There are few areas of human resources that seem to be more tailor-made for data analytics than compensation. Not only is employee pay by far the largest expense for most companies, but pay decisions themselves would benefit from more analytical rigor in many cases. The question is, why don’t more companies use data analytics when it comes to compensation?

Companies that crack the code on this question could get a leg up on competitors. The value of analytics to the compensation function lies in using this insight to make better and more fact-based decisions about compensation and to make sure those pay decisions have the intended effect on employees and the business as a whole.

“It is very common for compensation professionals to rely on very basic data, such as internal and external benchmarks,” says Wendy Hirsch, a principal with Mercer’s workforce strategies group in Milwaukee. “Rarely do they leverage more advanced analyses that allow them to think more strategically about the impact of compensation decisions.”

Indeed, a 2012 study conducted by Mercer and World at Work found 90% or more of organizations use benchmarking among internal and external peer groups and 87% rely on ongoing reporting to make pay decisions. While Hirsch notes that there is tremendous value in using internal and external benchmarks to ensure that the company’s pay is well positioned relative to the market, there is also a place for more in-depth analysis. However, more sophisticated analytical techniques such as projections (80%), simulations (64%) and, especially, predictive modeling (43%) are utilized much less often than more traditional compensation tools.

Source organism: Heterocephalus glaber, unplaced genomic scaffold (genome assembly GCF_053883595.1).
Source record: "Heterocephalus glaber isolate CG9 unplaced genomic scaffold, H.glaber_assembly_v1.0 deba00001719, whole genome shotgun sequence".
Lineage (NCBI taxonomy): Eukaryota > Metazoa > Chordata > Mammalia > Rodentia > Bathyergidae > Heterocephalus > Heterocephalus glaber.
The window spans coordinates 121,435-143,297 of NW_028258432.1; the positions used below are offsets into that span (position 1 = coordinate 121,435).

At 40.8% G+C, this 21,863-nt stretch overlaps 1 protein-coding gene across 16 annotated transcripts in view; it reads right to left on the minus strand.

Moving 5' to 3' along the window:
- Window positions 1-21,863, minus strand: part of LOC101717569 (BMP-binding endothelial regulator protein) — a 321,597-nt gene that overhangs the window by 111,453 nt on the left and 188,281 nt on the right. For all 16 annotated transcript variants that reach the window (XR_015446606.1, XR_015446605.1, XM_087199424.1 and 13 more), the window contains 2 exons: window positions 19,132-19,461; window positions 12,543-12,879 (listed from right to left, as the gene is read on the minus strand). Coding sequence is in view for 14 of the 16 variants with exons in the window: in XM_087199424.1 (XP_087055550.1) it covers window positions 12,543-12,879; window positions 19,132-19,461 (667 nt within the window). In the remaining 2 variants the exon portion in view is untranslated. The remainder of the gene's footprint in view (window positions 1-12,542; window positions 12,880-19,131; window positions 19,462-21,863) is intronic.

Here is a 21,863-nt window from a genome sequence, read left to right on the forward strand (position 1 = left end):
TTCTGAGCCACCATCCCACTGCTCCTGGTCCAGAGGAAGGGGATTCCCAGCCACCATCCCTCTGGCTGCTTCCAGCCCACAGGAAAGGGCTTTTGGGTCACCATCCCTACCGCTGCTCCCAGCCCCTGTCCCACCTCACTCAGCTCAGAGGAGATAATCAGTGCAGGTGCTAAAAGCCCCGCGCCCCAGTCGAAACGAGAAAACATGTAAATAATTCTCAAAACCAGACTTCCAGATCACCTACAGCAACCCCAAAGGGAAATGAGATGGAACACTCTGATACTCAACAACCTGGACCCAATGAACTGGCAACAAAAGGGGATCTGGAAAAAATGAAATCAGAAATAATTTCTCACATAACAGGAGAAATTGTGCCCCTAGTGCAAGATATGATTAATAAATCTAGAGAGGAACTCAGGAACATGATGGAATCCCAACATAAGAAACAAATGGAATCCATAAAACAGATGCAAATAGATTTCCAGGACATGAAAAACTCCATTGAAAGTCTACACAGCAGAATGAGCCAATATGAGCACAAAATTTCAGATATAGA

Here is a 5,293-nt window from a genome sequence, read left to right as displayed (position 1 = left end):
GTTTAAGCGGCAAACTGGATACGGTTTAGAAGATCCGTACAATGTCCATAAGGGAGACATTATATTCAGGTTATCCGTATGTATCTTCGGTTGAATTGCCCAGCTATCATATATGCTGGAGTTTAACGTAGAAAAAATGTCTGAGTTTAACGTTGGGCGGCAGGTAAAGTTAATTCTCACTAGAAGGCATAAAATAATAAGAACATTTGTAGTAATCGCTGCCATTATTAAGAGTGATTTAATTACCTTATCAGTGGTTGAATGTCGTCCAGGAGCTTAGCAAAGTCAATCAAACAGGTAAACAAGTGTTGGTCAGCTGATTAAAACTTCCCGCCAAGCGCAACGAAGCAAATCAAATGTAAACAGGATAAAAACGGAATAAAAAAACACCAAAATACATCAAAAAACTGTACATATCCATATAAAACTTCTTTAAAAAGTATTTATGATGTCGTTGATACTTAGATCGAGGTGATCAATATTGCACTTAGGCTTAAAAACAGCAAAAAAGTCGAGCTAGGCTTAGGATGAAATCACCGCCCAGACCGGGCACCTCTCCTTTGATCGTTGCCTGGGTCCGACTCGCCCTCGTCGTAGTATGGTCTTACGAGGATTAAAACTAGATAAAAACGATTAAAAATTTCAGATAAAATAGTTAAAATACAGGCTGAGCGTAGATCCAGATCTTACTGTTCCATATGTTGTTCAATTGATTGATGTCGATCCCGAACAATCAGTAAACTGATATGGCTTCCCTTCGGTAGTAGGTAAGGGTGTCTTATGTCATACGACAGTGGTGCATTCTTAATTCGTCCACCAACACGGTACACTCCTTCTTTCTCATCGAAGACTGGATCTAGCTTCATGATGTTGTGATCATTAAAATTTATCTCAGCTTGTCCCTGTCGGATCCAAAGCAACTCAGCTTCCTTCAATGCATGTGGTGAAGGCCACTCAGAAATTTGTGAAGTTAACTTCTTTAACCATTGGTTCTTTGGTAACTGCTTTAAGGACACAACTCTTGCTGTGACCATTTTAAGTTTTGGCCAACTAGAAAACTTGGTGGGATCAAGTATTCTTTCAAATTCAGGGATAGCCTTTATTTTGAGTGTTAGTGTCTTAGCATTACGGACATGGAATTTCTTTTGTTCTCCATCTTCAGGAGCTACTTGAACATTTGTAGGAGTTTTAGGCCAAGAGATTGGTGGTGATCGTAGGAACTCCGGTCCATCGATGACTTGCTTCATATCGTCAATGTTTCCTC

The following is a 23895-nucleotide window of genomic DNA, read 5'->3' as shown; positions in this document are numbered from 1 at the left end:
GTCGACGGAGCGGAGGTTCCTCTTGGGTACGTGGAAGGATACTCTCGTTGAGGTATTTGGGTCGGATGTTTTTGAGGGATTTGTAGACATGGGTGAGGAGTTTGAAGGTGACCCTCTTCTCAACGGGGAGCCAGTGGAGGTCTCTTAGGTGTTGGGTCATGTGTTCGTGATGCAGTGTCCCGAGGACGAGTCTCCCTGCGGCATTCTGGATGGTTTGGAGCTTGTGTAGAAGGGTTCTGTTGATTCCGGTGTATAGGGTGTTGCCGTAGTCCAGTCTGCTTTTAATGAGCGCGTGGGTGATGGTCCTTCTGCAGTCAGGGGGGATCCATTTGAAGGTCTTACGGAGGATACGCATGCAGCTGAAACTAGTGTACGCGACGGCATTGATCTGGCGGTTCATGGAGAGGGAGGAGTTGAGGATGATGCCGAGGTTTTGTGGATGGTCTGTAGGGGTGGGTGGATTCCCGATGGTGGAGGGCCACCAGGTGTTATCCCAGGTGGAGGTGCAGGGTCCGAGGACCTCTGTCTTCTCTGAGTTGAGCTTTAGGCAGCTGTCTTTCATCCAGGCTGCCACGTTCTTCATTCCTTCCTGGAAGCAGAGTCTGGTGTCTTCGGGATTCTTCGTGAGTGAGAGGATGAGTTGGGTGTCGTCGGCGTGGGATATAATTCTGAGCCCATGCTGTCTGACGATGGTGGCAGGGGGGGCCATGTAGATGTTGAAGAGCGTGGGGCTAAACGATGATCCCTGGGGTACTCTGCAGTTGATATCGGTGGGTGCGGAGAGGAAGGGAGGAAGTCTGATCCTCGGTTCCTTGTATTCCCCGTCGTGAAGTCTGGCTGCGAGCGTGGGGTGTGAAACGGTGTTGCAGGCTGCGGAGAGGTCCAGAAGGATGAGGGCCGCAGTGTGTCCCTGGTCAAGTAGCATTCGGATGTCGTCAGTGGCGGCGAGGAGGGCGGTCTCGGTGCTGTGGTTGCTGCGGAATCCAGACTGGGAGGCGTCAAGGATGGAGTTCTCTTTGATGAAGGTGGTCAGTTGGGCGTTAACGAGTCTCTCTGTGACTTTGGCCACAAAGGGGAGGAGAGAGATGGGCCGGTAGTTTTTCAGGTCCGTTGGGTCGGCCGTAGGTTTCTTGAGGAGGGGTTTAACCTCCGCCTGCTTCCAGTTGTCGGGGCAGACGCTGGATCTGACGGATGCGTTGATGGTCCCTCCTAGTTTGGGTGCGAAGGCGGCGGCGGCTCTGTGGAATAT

Companies that do leverage this more analytical and advanced thinking could uncover insights on everything from how compensation drives workforce retention and performance to the role of compensation in overall business performance. For CFOs, using data analytics in this way is likely to seem like a win-win for all involved.

However, before CFOs move in that direction, they need to understand what is going on with their colleagues working in compensation. Hirsch notes that compensation professionals feel that they have the skill set and the capabilities to use data analytics in doing their jobs. However, they are less confident in the data available to analyze. For example, in companies using a total rewards approach, compensation professionals tend to be concerned that data related to certain aspects of the total rewards equation, particularly education, competencies and investments in training, is not strong or readily available enough to support data analytics.

In addition, CFOs need to tread carefully. While having finance lend its expertise and analytical capabilities can certainly lead any data analytics effort to a stronger and more credible result, it is important to remember that HR and compensation professionals bring their own unique expertise to the table. In upcoming posts, we will talk in more depth about the role of the CFO and finance staff in compensation data analytics, as well as what types of insight companies can gain from leveraging data analytics to make compensation decisions.